Feelings are important. We all know this to be true. No one likes to have their feelings hurt. Yet, we often think feelings aren’t real- not like a cold or an illness is real. Meaning- we tend to dismiss feelings as being less important when compared to something we know troubles our bodies.
But feelings are real, and emotions have physical consequences.
Not long ago I saw a patient who had recently suffered a heart attack. She was older in her mid-sixties. Because of my natural interest in the role that emotions play in the development of heart disease, I asked her if she anything emotionally troubling had preceded her heart attack?
Sure enough, her mother who she was extremely close to had passed away just a month before. It had been a bitter blow. A huge gaping wound had been left in her psyche. Even though she was older, a veteran of the ups and downs of life- losing her mother had tremendous effects.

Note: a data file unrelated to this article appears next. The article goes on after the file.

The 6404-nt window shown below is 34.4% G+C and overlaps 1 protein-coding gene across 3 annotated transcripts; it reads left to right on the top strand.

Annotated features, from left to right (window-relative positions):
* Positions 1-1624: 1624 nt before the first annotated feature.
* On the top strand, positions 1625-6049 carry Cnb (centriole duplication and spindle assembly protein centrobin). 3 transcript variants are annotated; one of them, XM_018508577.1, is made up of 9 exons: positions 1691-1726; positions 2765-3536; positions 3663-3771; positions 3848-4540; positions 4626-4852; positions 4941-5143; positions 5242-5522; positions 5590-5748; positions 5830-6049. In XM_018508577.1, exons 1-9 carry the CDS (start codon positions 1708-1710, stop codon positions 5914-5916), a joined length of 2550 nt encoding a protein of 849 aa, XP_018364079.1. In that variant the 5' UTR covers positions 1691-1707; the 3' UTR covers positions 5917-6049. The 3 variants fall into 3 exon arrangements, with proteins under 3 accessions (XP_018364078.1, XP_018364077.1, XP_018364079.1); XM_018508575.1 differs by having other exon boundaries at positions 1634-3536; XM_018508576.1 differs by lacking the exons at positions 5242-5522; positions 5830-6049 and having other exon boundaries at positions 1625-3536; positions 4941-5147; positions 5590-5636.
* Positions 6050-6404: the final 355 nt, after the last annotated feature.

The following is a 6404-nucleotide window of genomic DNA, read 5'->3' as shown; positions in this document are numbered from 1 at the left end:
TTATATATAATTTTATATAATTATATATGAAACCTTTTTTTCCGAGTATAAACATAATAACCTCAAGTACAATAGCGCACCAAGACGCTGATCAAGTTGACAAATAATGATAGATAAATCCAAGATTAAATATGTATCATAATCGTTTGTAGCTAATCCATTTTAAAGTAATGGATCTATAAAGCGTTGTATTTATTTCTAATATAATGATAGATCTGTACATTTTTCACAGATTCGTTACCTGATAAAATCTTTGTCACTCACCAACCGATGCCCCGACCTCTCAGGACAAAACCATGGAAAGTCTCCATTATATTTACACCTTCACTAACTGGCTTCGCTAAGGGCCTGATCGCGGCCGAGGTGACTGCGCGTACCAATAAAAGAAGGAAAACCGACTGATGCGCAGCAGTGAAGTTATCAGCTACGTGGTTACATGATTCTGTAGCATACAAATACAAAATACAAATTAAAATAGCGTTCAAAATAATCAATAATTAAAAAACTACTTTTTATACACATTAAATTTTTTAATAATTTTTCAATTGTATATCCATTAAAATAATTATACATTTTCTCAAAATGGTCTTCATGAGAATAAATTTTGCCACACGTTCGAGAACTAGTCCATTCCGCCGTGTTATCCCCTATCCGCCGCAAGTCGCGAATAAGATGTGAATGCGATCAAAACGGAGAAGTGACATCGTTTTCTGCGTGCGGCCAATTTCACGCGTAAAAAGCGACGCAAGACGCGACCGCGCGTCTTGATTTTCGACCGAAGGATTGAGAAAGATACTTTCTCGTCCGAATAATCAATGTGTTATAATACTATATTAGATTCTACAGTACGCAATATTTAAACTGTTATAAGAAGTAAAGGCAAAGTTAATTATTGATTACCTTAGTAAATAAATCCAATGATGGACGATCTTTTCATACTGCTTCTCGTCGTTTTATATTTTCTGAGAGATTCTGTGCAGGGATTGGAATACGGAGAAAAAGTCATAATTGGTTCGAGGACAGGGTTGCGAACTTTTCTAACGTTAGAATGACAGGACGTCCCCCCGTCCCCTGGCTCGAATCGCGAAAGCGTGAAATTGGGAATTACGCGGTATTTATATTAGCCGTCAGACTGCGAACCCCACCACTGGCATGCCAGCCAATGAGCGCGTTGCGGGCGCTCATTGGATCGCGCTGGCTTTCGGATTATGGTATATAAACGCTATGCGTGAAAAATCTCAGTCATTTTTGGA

In the past physicians would tend to discount such emotional influences. We would rather focus on the hard medical facts of a person’s health: their cholesterol, smoking, and high blood pressure. But in the last few years it has become clear that what happens to a person emotionally can be just as telling as their “physical” risk factors.
The American College of Cardiology now lists depression as a risk factor for heart disease. Indeed, in the last few years a condition called “The Broken Heart Syndrome” has been written about frequently in the cardiology journals. It’s a condition that mimics a heart attack but is believed to be due to excessive release of stress hormones. It is found more often in middle aged women, and is felt to be caused by overwhelming stress or grief.
Maybe you’ve had such and event? If so write me. I’m sure other readers would find your story interesting.